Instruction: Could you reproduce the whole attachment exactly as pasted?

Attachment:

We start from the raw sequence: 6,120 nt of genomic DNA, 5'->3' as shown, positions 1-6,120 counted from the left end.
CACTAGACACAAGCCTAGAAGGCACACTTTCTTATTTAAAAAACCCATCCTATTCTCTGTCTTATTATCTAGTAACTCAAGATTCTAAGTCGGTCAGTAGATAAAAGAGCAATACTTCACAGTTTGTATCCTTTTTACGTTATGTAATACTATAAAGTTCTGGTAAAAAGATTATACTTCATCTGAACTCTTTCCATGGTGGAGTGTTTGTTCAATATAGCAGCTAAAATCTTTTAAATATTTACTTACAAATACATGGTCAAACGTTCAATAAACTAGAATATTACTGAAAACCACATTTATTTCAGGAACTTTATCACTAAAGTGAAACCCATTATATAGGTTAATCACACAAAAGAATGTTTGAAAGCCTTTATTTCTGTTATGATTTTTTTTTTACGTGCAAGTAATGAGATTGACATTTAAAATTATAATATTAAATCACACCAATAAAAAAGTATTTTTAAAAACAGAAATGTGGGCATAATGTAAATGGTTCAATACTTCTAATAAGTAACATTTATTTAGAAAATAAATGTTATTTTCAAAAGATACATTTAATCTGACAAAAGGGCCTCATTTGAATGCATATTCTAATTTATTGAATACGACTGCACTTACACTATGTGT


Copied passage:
We start from the raw sequence: 6,120 nt of genomic DNA, 5'->3' as shown, positions 1-6,120 counted from the left end.
CACTAGACACAAGCCTAGAAGGCACACTTTCTTATTTAAAAAACCCATCCTATTCTCTGTCTTATTATCTAGTAACTCAAGATTCTAAGTCGGTCAGTAGATAAAAGAGCAATACTTCACAGTTTGTATCCTTTTTACGTTATGTAATACTATAAAGTTCTGGTAAAAAGATTATACTTCATCTGAACTCTTTCCATGGTGGAGTGTTTGTTCAATATAGCAGCTAAAATCTTTTAAATATTTACTTACAAATACATGGTCAAACGTTCAATAAACTAGAATATTACTGAAAACCACATTTATTTCAGGAACTTTATCACTAAAGTGAAACCCATTATATAGGTTAATCACACAAAAGAATGTTTGAAAGCCTTTATTTCTGTTATGATTTTTTTTTTACGTGCAAGTAATGAGATTGACATTTAAAATTATAATATTAAATCACACCAATAAAAAAGTATTTTTAAAAACAGAAATGTGGGCATAATGTAAATGGTTCAATACTTCTAATAAGTAACATTTATTTAGAAAATAAATGTTATTTTCAAAAGATACATTTAATCTGACAAAAGGGCCTCATTTGAATGCATATTCTAATTTATTGAATACGACTGCACTTACACTATGTGT